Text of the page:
All the deets of today’s presser with Mark Cloutier, CEO of the San Francisco AIDS Foundation and Barry Zevin, MD, a San Francisco primary care and HIV clinician, below.

Senator Yee, PhD:

Yee Introduces Clean Needle Bill. Legislation would allow pharmacies to sell sterile syringes to prevent spread of HIV & Hepatitis C
 
Today, State Senator Leland Yee (D-San Francisco/San Mateo) was joined by doctors, pharmacists, and AIDS prevention advocates to introduce legislation that would allow pharmacies throughout California the discretion to sell up to 30 sterile syringes to an adult without a prescription
 
California is one of only three states that still prohibit pharmacists from selling a syringe without a prescription.  Most states amended their laws in light of evidence that criminalized access to sterile syringes led drug users to share used ones, and that sharing syringes spread HIV, hepatitis B, hepatitis C and other blood-borne diseases that can live in a used syringe.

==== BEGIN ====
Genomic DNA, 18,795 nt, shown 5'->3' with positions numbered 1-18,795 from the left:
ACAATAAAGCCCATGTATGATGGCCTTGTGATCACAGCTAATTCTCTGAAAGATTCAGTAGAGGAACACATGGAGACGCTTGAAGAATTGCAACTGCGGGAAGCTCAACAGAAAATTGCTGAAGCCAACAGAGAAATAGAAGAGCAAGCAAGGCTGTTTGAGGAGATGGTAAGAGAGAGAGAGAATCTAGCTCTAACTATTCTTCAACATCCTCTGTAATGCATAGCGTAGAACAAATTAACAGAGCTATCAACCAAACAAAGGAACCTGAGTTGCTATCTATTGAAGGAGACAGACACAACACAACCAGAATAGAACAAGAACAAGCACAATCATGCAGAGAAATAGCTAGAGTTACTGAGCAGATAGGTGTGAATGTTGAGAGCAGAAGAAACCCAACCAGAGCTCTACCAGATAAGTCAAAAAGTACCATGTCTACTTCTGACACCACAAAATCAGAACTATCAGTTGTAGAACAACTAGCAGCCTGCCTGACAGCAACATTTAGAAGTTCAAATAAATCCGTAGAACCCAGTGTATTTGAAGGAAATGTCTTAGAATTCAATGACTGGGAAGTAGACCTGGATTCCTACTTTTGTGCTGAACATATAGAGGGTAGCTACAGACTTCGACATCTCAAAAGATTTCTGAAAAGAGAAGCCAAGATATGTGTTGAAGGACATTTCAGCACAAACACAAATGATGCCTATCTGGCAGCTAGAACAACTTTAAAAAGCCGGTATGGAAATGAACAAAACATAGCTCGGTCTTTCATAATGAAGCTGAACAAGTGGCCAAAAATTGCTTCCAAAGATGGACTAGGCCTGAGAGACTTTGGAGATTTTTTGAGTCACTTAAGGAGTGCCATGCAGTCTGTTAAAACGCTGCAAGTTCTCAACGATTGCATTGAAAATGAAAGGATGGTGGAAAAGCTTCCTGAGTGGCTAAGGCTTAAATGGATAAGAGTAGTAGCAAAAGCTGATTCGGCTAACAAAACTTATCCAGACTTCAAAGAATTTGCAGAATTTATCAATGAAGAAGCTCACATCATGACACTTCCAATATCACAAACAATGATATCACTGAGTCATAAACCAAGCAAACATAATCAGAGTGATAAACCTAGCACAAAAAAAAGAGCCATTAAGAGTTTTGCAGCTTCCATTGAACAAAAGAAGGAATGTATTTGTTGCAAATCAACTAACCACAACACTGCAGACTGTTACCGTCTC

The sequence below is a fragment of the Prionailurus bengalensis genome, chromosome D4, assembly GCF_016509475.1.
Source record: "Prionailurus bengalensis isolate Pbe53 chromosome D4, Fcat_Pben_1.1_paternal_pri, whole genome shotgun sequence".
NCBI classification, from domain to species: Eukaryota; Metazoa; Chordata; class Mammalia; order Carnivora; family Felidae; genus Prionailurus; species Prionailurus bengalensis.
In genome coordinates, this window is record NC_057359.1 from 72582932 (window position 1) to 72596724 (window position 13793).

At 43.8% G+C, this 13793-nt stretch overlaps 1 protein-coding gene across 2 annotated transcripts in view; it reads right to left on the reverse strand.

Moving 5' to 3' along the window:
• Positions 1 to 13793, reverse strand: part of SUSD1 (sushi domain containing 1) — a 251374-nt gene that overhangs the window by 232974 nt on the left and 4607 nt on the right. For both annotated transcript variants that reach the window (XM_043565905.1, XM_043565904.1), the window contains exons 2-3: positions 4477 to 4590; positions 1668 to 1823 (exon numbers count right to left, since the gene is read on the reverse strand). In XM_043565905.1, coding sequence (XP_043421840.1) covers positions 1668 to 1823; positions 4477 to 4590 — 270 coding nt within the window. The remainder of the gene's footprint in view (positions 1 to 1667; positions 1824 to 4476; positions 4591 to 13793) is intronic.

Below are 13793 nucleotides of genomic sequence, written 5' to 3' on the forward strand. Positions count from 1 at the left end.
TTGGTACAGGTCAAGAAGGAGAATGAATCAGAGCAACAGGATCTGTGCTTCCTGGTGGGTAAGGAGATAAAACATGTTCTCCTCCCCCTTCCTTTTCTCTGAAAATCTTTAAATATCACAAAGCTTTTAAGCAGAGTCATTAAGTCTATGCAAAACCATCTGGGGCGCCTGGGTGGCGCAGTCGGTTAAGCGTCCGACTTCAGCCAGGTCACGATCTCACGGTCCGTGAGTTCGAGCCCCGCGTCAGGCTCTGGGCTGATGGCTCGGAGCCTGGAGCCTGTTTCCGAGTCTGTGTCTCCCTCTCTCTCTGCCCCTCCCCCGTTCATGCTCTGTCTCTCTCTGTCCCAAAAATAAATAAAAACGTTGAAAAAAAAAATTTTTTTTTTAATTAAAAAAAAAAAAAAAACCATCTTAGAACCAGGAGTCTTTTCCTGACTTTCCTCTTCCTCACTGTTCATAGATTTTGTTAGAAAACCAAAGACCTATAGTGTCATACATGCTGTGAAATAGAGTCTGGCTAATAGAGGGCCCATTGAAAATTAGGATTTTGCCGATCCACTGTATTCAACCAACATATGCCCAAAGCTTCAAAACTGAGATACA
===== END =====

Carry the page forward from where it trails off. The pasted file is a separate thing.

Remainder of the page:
This is an effective public health measure which is proven to reduce health care costs to taxpayers,” said Yee.  “It’s a moral, as well as fiscal imperative.”
 
“Access to sterile syringes is a vital component of a comprehensive strategy to combat HIV and hepatitis,” said Yee.  “This approach has been evaluated extensively throughout the world and has been found to significantly reduce rates of HIV and hepatitis without contributing to any increase in drug use, drug injection, crime or unsafe discard of syringes.”
 
Governor Arnold Schwarzenegger (R-Los Angeles) signed legislation in 2004 to create a five-year pilot to evaluate the safety and efficacy of allowing adults to purchase and possess a limited number of syringes for personal use.  Under the pilot program pharmacies in Los Angeles County, the Bay Area and some other parts of the state have been allowed to sell syringes.
 
Yee’s SB 1029 would remove the sunset and allow all pharmacists throughout the state with the discretion to sell sterile syringes without a prescription.
 
Sharing of used syringes is the most common cause of new hepatitis C infections in California and the second most common cause of HIV infections.  The state Department of Public Health estimates that approximately 3,000 California residents contract hepatitis C through syringe sharing every year and another 750 cases of HIV are caused by syringe sharing.